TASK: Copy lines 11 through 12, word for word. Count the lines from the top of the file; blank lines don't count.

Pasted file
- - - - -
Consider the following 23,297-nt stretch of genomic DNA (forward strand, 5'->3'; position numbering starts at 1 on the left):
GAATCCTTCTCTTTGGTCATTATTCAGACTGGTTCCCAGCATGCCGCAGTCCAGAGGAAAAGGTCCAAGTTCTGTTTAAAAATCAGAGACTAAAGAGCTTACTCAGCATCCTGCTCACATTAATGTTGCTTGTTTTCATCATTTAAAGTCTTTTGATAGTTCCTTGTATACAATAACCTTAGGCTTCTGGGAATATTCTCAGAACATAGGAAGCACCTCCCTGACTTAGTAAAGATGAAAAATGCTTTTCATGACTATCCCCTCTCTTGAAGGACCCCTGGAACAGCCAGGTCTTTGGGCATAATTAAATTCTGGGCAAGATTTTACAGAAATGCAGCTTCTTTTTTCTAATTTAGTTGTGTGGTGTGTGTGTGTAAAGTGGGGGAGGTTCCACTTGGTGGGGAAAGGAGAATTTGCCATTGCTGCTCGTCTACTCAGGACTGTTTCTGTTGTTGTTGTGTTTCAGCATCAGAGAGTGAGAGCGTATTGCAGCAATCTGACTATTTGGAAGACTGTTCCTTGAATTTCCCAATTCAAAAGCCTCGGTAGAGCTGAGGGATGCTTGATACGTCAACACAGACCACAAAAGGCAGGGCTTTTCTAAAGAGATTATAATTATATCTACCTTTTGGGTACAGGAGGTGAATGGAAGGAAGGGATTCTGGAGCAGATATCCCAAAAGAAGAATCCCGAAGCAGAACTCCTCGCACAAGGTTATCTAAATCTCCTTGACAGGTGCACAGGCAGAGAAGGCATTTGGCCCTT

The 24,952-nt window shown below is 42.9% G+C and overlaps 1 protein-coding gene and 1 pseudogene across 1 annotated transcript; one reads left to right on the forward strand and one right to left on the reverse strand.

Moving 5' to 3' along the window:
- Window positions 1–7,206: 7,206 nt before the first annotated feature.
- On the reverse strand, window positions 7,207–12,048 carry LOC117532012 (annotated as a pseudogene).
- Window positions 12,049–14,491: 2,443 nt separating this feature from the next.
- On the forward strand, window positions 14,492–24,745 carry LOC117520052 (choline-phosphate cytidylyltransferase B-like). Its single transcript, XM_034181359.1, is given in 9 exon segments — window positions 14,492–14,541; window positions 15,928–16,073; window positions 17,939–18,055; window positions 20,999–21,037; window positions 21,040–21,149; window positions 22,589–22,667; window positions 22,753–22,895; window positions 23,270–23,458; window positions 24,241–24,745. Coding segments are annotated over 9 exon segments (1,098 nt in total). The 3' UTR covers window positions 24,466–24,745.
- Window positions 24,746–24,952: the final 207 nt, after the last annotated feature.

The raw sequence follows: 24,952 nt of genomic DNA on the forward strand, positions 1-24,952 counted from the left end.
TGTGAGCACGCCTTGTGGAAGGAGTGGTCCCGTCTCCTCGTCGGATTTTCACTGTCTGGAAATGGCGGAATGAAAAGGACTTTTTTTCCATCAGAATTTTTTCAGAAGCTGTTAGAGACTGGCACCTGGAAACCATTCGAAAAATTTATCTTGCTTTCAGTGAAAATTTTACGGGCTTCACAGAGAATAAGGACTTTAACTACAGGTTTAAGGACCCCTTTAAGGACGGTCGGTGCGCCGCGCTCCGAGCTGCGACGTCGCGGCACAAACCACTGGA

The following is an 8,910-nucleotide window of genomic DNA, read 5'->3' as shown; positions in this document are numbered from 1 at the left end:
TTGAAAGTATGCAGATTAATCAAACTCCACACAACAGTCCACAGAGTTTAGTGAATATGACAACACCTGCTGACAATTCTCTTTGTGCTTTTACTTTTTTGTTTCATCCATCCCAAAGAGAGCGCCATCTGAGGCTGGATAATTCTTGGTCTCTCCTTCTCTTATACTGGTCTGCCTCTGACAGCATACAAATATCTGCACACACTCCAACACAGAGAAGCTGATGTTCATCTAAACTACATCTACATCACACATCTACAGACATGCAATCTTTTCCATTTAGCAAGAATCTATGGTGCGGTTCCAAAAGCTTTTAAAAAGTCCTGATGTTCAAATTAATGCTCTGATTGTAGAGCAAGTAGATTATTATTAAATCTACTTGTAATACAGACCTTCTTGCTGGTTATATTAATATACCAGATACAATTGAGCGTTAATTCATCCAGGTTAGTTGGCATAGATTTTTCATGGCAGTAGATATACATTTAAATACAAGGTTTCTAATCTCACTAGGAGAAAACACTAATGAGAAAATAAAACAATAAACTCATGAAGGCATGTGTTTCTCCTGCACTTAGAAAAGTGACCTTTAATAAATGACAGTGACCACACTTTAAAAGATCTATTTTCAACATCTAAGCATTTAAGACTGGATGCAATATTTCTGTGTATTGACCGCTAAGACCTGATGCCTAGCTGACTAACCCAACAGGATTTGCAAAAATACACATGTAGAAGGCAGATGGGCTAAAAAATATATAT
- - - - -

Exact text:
TGTGAGCACGCCTTGTGGAAGGAGTGGTCCCGTCTCCTCGTCGGATTTTCACTGTCTGGAAATGGCGGAATGAAAAGGACTTTTTTTCCATCAGAATTTTTTCAGAAGCTGTTAGAGACTGGCACCTGGAAACCATTCGAAAAATTTATCTTGCTTTCAGTGAAAATTTTACGGGCTTCACAGAGAATAAGGACTTTAACTACAGGTTTAAGGACCCCTTTAAGGACGGTCGGTGCGCCGCGCTCCGAGCTGCGACGTCGCGGCACAAACCACTGGA

The following is an 8,910-nucleotide window of genomic DNA, read 5'->3' as shown; positions in this document are numbered from 1 at the left end: